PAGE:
Composer Frederic Rzewski turns 80

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Photograph of Frederic Rzewski by Eleonore Schönmaier (2012)

 

Nocturnes

 

during

winter months

of insomnia

 

Frederic inks

three nocturnes

hoping sleep will

 

reach him like a gift

dropped through

the mail slot

 

like a feather

fallen from a

blue wing, like the

 

memory of the sunset

slipping through

the late evening blinds

 

like the midnight

train where the two single

men, the couple,

 

the family with children

all have their

eyes shut, a few soft

 

snores and Frederic

with his head

against the window

 

also falls away

from the world

as he hurtles

 

toward a destination

whose address he

often fails to find

 

From Dust Blown Side of the Journey (McGill-Queen’s University Press, 2017)


“[Frederic Rzewski] has, for decades, been making thought-provoking, heart-wrenching music about issues that dominate the headlines today: the perils of incarceration, the tension between the government and the governed, the struggle for gay rights, the decimation of the industrial working class…Mr. Rzewski practices the progressive ideas he preaches, making his scores available online and encouraging, rather than blocking, the dissemination of his recordings on YouTube. He remains, he says, a revolutionary optimist. Asked if it’s possible actually to affect politics through music, Mr. Rzewski answered, “Probably not,” before adding, with a wry smile: “But you have to write as if you could. You can’t be sure. You might.”—Zachary Woolfe 

 


 

 

National Poetry Month

April is National Poetry month in Canada and the USA and the Poem in Your Pocket Day brochure is already available online and includes poems by W.S. Merwin, Louise Glück, Joy Harjo, Juan Felipe Herrera, Kim Fahner, Greg Santos, Eleonore Schönmaier, Emily Dickinson, Edna St. Vincent Millay, William Shakespeare and Walt Whitman among many others. I also love the fact that the brochure includes instructions for how to create a folded swan.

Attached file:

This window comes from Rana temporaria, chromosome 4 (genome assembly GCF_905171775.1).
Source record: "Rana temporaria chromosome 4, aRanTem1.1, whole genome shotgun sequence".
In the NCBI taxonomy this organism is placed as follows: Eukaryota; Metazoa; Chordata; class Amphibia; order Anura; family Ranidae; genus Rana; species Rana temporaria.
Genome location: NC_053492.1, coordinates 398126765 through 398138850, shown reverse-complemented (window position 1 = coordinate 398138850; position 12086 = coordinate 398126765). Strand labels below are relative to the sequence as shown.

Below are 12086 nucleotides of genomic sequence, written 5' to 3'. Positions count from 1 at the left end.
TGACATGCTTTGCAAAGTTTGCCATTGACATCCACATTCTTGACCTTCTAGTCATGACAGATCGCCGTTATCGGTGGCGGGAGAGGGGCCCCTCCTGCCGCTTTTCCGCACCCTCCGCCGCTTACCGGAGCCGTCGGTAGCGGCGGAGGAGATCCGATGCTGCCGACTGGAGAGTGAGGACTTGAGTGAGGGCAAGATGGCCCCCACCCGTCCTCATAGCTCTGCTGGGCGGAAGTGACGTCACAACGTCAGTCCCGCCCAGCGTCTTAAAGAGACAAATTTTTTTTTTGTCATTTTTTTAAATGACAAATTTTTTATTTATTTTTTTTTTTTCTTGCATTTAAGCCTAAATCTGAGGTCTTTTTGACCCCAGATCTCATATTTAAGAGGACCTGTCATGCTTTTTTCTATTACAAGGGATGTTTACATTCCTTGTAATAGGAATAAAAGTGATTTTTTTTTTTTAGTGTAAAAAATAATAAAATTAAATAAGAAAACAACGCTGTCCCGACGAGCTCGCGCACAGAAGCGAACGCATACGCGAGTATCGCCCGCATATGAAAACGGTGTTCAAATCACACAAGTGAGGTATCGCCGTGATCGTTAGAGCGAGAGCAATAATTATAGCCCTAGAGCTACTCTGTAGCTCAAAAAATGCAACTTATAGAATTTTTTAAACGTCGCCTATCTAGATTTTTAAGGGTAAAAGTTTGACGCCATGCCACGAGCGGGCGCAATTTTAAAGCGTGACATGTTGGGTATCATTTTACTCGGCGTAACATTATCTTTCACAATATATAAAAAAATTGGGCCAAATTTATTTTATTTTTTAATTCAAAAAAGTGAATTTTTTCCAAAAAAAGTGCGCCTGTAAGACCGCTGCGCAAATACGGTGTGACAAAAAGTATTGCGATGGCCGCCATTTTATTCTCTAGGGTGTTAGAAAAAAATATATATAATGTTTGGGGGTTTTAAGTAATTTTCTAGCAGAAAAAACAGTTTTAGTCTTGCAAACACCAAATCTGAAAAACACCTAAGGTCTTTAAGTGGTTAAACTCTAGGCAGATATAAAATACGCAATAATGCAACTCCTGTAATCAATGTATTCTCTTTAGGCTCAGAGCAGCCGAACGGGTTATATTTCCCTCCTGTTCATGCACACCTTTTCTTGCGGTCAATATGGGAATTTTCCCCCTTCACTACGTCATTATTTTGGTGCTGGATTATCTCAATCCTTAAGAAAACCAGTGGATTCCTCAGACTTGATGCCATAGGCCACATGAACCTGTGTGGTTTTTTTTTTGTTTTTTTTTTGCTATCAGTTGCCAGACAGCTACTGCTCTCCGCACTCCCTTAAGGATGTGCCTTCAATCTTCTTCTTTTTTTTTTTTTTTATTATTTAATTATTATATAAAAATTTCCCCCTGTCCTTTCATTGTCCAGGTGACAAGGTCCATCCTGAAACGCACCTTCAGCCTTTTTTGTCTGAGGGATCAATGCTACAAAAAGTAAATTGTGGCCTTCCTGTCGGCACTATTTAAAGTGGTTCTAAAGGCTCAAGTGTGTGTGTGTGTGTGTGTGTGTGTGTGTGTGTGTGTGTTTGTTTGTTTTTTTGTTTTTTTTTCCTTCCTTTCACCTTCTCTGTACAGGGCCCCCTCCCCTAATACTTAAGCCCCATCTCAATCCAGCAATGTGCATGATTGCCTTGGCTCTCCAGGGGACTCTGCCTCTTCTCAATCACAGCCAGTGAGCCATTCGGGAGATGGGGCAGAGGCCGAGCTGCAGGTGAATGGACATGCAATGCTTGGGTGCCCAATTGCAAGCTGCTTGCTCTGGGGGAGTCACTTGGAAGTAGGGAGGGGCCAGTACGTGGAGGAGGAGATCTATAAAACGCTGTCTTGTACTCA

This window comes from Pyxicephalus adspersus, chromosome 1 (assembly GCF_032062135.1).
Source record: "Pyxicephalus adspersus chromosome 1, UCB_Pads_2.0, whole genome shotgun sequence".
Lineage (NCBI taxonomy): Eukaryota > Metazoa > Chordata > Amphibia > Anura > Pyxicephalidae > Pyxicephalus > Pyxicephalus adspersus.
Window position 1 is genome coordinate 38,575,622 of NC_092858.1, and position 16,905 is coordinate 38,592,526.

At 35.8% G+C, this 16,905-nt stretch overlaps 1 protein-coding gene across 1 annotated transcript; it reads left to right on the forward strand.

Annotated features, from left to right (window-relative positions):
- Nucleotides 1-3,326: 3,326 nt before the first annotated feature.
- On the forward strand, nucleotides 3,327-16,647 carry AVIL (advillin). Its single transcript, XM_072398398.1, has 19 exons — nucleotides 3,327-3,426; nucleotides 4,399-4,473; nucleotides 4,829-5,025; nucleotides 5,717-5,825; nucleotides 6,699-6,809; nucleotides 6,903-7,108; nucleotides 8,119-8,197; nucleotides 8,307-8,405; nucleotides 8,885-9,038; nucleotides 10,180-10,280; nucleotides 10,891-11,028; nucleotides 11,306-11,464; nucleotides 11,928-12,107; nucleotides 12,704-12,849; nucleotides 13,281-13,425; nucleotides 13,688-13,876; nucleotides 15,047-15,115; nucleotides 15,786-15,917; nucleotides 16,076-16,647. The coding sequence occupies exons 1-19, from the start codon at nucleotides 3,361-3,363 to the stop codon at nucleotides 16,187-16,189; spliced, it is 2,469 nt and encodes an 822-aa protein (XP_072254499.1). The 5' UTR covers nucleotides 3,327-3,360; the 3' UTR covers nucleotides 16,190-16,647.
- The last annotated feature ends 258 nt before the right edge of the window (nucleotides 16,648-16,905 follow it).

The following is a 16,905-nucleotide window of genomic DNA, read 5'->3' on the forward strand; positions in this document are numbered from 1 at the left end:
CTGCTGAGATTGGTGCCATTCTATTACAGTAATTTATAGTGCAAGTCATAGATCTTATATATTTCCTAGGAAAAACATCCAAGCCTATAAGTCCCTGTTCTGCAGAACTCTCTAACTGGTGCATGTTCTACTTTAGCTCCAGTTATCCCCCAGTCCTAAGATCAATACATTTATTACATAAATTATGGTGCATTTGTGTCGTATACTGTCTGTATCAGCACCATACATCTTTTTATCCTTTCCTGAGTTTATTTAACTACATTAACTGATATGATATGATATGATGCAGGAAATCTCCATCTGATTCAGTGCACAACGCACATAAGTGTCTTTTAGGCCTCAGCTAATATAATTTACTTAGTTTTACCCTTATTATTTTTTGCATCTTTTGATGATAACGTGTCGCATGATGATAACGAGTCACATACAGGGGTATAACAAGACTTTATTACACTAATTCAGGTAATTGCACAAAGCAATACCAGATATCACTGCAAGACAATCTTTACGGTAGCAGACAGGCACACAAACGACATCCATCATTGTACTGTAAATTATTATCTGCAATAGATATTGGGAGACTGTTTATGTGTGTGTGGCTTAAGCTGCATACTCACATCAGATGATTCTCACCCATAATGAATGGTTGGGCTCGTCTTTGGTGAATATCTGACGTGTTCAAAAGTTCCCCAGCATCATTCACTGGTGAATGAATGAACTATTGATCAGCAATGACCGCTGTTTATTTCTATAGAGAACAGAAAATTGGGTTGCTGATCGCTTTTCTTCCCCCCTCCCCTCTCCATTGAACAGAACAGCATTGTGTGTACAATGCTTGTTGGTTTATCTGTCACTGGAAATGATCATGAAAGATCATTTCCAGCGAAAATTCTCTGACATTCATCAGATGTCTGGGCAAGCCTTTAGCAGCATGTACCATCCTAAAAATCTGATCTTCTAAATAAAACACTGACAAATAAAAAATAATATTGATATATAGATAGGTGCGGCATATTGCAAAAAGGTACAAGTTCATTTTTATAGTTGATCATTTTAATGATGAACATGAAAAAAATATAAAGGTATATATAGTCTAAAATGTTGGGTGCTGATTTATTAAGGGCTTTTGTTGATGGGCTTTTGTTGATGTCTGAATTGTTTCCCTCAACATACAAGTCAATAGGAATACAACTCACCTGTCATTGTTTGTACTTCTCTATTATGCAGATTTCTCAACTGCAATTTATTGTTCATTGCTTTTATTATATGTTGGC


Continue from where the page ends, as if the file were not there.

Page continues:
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“Every April, on Poem in Your Pocket Day, people celebrate by selecting a poem, carrying it with them, and sharing it with others throughout the day at schools, bookstores, libraries, parks, workplaces, and on social media using the hashtag #pocketpoem.”

 

“Poem in Your Pocket Day was initiated in April 2002 by the Office of the Mayor in New York City, in partnership with the city’s Departments of Cultural Affairs and Education. In 2008, the Academy of American Poets took the initiative to all fifty United States, encouraging individuals around the country to participate. In 2016, the League of Canadian Poets extended Poem in Your Pocket Day to Canada.”

Conversation

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Emily Doolittle’s Conversation, a setting for soprano and ensemble of Eleonore Schönmaier’s haunting poem of the same name will be debuted on February 21 in Scotland as part of Music Planet’s programming with the St Andrews New Music Ensemble.  “Schönmaier’s poem explores what Doolittle describes as a ‘slightly uncanny sympathy between humans and grey seals’. Humans are musical creatures. Sounds are so important to how we communicate and how we create that we are naturally drawn to the sounds other animals make, especially when we perceive those sounds as music. Marine mammals are especially musical — underwater, visibility is poor, but sound travels far. Grey seals are particularly captivating because their voiceboxes are the closest to ours of any other animal.”  Emily Doolittle’s Conversation was commissioned by Bede Williams with funds from the Royal Society of Edinburgh.

For a taster of what’s to come you can listen to another Doolittle work also based on a Schönmaier poem “Migration.”

 

Vallum Poem of the Week: “What Gets Blown In” by Eleonore Schönmaier

Vallum: Contemporary Poetry

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What Gets Blown In

The cricket that lands
on his thigh. In the house

there have been no flowers
for weeks, yet a red petal

floats in the bath that he
draws for her. A large bee

finds the strawberry
spoon in the kitchen sink.

Unnoticed, a mosquito
drones in the bedroom

at night. And on the breakfast
table a tiny white feather.

Eleonore Schönmaier’s most recent books are Dust Blown Side of the Journey (2017) and Wavelengths of Your Song (2013) both from McGill-Queen’s University Press. Her poetry has been set to music by Canadian, Dutch, Scottish, American and Greek composers. Her poetry has also been performed in concert by The New European Ensemble. She has won the Alfred G. Bailey Prize, the Earle Birney Prize, and has been twice shortlisted for the Bridport prize (UK). Her poetry has been published in The Best Canadian Poetry, and has also been translated…